Complexion aside: I am proud of myself and what I had accomplished and what I’ve become. I owed that to my parents and I can tell you that I had accomplished more than some friends & family that used to “tease” me on my skin color. So “beauty” doesn’t guarantee your future… Hmm.. who knew? 🙂

As most of you know, my husband is Hmong, so naturally he has a light skin colors. When we’re pregnant it was mention once and twice by my husband family wishing that our kids will get his complexion instead of mine. Well… unfortunately when it comes to my kids I’m already biased, to me they are the most beautiful children in the world! Now I understand how my parents feel and think of me.

*Little story… I was born and raised in Indonesia. I went to college in Sydney, Australia and now I somehow landed here in US. Talking about journey of life. Indonesia just like any other Asian country is full of superstitious. One of them is when you’re pregnant you better not speak ill or bad about other or your child will look like them. Sound silly… well according to family member, while pregnant with me, my Mom always call one of the servant’s son a nick name of “dark skin” nothing bad intended, that is his nick name that other’s call him as well, but since my mom was pregnant at the time, people always remind her not to do so or her child will be born with dark skin… and here I am… her first born daughter came with yep.. a dark skin. I’m the only one in the family with dark skin.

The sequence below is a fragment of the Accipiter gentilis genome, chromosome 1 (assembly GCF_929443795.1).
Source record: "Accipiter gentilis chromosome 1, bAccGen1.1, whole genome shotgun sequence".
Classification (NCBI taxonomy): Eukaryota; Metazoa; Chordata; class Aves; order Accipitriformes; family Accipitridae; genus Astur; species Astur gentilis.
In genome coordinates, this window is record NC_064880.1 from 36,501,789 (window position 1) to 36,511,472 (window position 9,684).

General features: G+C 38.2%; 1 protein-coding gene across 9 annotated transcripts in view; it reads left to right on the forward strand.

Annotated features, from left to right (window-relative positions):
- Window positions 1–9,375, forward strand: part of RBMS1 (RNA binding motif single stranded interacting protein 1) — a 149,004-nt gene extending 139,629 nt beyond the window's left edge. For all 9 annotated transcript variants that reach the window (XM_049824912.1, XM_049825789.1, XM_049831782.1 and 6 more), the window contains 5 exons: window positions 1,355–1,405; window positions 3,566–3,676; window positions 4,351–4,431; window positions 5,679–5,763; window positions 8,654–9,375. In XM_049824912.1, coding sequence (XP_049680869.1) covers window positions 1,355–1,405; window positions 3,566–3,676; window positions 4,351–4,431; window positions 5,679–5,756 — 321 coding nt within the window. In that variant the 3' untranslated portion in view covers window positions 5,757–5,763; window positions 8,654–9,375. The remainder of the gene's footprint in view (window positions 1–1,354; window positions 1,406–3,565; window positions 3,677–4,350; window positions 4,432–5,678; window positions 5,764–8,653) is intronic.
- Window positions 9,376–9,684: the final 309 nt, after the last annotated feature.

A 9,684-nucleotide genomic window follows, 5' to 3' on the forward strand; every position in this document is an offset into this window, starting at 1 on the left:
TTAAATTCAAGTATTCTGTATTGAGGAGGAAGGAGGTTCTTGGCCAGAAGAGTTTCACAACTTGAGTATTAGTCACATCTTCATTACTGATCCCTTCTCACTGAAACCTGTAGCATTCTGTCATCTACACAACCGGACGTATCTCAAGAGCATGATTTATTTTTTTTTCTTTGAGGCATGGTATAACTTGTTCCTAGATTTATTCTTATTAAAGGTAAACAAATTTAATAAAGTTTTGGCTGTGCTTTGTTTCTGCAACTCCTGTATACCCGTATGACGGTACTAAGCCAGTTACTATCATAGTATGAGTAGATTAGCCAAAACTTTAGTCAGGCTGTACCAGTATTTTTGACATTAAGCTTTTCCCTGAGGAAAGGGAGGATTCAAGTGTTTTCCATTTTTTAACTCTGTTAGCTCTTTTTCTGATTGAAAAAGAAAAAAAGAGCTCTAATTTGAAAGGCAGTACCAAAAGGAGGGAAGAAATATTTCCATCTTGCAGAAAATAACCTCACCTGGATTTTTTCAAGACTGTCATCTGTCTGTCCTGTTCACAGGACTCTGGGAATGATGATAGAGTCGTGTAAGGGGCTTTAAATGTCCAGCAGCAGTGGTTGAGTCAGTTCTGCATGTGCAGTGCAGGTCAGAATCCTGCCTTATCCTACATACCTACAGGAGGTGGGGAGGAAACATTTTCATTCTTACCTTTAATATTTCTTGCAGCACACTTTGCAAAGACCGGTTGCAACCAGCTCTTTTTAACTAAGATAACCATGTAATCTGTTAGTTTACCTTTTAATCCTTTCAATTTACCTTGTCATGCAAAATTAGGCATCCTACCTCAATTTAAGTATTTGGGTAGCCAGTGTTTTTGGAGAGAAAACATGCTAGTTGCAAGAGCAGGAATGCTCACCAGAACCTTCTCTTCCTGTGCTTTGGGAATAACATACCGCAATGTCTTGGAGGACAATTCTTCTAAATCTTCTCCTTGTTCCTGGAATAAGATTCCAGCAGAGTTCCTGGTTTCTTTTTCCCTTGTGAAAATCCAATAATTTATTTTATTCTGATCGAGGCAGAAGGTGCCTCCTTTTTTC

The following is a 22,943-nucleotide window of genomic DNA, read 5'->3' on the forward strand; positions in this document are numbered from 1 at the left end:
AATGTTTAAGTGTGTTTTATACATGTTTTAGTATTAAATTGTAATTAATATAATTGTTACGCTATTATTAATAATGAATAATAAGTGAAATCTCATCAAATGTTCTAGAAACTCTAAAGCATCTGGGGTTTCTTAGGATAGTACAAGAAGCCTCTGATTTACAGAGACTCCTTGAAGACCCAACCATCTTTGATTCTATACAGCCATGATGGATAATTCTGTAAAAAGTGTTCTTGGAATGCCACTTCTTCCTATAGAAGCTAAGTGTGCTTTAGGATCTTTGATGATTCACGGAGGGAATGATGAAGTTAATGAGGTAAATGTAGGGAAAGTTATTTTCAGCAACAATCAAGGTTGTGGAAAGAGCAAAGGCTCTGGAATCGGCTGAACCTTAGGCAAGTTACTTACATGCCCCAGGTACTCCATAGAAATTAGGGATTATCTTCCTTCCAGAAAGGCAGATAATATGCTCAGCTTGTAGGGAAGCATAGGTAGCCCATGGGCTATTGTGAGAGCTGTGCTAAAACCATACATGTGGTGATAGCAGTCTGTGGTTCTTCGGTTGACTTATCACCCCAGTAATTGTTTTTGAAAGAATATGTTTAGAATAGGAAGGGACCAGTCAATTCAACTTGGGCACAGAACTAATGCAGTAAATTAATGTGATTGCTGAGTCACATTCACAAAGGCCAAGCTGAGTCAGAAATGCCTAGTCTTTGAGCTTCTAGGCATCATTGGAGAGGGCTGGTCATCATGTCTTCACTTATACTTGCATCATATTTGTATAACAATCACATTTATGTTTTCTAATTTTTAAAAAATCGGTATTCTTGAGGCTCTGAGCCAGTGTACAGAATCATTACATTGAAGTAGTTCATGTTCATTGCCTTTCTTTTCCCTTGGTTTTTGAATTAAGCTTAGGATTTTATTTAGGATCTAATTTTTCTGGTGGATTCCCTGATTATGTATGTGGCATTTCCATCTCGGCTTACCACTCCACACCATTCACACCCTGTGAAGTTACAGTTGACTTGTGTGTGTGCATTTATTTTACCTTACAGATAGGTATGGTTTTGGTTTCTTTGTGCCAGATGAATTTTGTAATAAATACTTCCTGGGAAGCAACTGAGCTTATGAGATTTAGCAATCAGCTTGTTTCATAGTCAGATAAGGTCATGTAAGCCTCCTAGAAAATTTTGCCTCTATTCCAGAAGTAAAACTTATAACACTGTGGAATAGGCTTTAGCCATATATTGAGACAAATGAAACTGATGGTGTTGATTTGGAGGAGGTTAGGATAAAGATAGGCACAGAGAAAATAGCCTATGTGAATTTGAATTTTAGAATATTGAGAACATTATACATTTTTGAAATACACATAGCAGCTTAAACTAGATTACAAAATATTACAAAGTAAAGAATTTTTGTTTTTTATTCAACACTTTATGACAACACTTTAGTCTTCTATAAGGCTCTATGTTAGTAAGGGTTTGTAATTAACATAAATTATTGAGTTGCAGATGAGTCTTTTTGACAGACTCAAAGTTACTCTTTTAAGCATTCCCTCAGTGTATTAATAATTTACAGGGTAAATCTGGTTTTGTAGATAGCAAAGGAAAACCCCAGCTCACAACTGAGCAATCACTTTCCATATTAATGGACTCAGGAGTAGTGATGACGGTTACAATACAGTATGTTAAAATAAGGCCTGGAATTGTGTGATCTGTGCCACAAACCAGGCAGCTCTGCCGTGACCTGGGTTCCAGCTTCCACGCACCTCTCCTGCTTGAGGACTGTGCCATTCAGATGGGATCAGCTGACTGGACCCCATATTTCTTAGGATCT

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7 responses

  1. Sendie – I love this post and your honesty within it. Though we have never met, I have seen your photos and you are beautiful. That being said, even if I had never seen a photo of you, I see your heart in your writing and that, my new friend, is truly beautiful. You should be proud and I’m glad you recognize the beauty that is you. Hugs, Diane

  2. I wrote a post similar to this a while ago. I guess if we’re Asian and dark-skinned, we go through this all the time.

    Growing up, I had tanned skin. I was always ridiculed for it. A year after my first child was born, she got tanned after a summer of swimming and playing outside. My SIL told my child how ugly she was because she was dark. I sternly told her that my child is not ugly simply just because her skin is dark.

    We shouldn’t be judges by the color of our skin, but, sadly, it’s expected when you’re Asian.

    • Growing up with tan skin, only having two girls in Hmong family, we seems to be sharing a life story! That’s probably one of the reason I can connect with your writing right away. I truly wish this perception will go away. There are more in a person than just their appearence. Beauty is only skin deep!

  3. Sendie-Lou, thank you for bringing up the issue about judging a person based on his or her complexion. I may never have met or seen you but I believe you are beautiful and lovely the way you are, inside and outside. I too come from an Asian society where it prides on fair skin and consider having tanned or dark skin as low class and ugly 😦